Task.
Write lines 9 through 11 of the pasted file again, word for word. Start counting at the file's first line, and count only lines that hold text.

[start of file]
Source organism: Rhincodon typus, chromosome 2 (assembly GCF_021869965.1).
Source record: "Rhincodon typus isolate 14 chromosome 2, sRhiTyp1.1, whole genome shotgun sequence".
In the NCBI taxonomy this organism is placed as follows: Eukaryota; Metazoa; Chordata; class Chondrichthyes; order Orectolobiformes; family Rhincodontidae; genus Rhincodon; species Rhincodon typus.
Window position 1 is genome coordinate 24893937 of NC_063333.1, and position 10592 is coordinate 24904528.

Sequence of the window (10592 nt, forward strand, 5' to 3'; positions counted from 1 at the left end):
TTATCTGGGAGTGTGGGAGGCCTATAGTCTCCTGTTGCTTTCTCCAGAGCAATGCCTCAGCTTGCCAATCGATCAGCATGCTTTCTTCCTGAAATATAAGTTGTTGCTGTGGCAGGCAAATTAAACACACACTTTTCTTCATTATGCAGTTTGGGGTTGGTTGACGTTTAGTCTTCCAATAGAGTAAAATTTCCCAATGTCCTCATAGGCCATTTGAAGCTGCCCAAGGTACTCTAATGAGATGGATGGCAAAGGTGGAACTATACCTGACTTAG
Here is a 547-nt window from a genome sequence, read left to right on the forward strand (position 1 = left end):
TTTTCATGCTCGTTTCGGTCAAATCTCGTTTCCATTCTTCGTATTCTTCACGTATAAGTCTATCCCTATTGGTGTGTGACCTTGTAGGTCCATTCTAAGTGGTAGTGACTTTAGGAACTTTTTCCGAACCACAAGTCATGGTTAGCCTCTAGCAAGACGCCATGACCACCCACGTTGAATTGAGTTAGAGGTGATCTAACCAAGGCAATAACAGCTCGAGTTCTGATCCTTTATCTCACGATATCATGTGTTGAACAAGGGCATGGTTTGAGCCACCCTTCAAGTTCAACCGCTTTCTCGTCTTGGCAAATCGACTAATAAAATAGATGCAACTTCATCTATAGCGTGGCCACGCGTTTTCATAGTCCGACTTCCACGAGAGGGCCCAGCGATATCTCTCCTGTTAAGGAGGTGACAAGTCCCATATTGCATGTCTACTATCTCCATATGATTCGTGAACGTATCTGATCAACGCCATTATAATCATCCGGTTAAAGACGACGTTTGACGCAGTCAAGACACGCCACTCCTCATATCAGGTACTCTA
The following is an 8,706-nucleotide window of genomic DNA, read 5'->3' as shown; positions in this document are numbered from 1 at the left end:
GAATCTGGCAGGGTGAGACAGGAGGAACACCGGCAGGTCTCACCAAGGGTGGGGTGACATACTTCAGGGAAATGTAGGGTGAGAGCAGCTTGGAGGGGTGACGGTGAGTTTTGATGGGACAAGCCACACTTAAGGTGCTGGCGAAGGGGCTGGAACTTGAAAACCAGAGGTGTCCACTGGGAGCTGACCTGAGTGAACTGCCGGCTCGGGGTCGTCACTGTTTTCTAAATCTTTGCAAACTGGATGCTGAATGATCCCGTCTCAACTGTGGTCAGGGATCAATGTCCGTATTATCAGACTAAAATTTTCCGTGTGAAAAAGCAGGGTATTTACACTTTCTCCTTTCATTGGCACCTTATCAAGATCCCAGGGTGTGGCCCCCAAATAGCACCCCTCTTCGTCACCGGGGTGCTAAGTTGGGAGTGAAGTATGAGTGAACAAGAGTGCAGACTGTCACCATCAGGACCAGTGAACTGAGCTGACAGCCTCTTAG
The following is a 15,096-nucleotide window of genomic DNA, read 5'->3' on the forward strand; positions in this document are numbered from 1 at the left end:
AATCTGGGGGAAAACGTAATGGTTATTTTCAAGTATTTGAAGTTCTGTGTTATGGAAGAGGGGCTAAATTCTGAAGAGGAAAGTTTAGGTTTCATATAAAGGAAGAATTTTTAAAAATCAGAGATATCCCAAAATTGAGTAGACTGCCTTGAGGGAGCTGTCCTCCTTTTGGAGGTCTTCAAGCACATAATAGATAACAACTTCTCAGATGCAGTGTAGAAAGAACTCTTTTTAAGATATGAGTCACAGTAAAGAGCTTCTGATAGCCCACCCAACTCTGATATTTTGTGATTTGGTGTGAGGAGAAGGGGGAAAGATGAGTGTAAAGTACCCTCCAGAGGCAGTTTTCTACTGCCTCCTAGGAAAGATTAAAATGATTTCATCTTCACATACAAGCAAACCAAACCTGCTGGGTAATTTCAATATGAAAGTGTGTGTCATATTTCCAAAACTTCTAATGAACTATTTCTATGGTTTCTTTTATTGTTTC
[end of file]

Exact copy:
The following is an 8,706-nucleotide window of genomic DNA, read 5'->3' as shown; positions in this document are numbered from 1 at the left end:
GAATCTGGCAGGGTGAGACAGGAGGAACACCGGCAGGTCTCACCAAGGGTGGGGTGACATACTTCAGGGAAATGTAGGGTGAGAGCAGCTTGGAGGGGTGACGGTGAGTTTTGATGGGACAAGCCACACTTAAGGTGCTGGCGAAGGGGCTGGAACTTGAAAACCAGAGGTGTCCACTGGGAGCTGACCTGAGTGAACTGCCGGCTCGGGGTCGTCACTGTTTTCTAAATCTTTGCAAACTGGATGCTGAATGATCCCGTCTCAACTGTGGTCAGGGATCAATGTCCGTATTATCAGACTAAAATTTTCCGTGTGAAAAAGCAGGGTATTTACACTTTCTCCTTTCATTGGCACCTTATCAAGATCCCAGGGTGTGGCCCCCAAATAGCACCCCTCTTCGTCACCGGGGTGCTAAGTTGGGAGTGAAGTATGAGTGAACAAGAGTGCAGACTGTCACCATCAGGACCAGTGAACTGAGCTGACAGCCTCTTAG
The following is a 15,096-nucleotide window of genomic DNA, read 5'->3' on the forward strand; positions in this document are numbered from 1 at the left end: